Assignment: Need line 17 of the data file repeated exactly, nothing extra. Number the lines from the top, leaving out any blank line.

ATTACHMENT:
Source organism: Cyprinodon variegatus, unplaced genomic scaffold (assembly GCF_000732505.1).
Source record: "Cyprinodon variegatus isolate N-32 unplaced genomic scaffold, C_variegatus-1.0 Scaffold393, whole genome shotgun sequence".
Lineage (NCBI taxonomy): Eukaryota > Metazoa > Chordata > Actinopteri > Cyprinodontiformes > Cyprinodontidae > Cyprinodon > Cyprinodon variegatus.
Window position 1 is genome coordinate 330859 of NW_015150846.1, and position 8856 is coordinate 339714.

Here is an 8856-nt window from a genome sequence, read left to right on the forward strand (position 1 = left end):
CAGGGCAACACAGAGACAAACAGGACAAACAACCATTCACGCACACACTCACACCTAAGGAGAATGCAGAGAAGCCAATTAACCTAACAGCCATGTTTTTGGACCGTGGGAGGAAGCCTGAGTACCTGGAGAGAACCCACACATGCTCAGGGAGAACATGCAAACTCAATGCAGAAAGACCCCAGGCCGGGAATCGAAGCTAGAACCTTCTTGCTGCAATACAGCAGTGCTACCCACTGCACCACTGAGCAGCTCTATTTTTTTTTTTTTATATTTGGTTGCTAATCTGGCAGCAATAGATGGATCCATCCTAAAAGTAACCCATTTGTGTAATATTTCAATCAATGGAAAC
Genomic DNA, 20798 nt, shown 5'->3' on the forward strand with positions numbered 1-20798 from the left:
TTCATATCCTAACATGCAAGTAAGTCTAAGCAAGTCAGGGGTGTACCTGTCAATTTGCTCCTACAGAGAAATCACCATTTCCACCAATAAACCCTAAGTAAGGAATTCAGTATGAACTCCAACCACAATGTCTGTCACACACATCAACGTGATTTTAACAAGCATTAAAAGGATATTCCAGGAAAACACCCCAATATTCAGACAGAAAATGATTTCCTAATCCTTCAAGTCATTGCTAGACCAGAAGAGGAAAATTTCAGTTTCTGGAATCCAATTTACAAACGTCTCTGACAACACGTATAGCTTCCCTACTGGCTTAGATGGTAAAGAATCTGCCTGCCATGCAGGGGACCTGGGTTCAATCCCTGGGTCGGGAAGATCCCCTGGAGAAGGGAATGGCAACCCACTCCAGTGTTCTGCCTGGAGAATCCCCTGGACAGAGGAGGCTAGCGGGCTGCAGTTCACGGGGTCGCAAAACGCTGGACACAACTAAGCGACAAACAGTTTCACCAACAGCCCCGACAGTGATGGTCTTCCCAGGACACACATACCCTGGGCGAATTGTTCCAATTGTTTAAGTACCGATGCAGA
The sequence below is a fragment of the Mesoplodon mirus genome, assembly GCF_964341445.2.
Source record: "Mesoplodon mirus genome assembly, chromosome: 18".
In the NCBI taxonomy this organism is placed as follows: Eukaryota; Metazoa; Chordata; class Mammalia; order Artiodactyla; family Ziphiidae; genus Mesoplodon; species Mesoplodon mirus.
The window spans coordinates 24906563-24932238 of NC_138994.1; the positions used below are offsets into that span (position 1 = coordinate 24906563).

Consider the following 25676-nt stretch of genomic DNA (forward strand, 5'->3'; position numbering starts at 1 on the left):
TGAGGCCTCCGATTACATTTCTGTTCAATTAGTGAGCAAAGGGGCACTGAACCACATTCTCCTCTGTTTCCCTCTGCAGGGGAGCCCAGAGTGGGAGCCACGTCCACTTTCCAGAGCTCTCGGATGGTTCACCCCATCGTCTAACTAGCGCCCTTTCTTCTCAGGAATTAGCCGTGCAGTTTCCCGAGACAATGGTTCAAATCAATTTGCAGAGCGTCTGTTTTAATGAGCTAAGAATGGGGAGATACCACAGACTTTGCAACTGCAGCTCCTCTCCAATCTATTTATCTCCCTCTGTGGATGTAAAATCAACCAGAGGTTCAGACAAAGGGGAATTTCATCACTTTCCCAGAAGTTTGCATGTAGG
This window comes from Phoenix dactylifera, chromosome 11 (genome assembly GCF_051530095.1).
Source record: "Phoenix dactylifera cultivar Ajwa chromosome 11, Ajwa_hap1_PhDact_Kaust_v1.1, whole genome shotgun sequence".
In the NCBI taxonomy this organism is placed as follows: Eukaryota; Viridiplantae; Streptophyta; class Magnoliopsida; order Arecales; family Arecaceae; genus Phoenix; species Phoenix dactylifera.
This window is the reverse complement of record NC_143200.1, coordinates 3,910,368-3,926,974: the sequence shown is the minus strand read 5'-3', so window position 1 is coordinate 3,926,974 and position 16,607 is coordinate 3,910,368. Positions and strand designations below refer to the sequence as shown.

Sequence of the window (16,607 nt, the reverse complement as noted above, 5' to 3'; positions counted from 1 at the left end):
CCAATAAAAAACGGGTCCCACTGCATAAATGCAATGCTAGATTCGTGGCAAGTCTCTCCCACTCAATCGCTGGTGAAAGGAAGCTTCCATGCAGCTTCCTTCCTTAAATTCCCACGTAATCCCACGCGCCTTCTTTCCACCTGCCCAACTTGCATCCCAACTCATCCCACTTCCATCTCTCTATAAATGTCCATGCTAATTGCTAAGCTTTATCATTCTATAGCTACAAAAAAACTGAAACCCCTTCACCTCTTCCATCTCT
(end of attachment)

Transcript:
In the NCBI taxonomy this organism is placed as follows: Eukaryota; Viridiplantae; Streptophyta; class Magnoliopsida; order Arecales; family Arecaceae; genus Phoenix; species Phoenix dactylifera.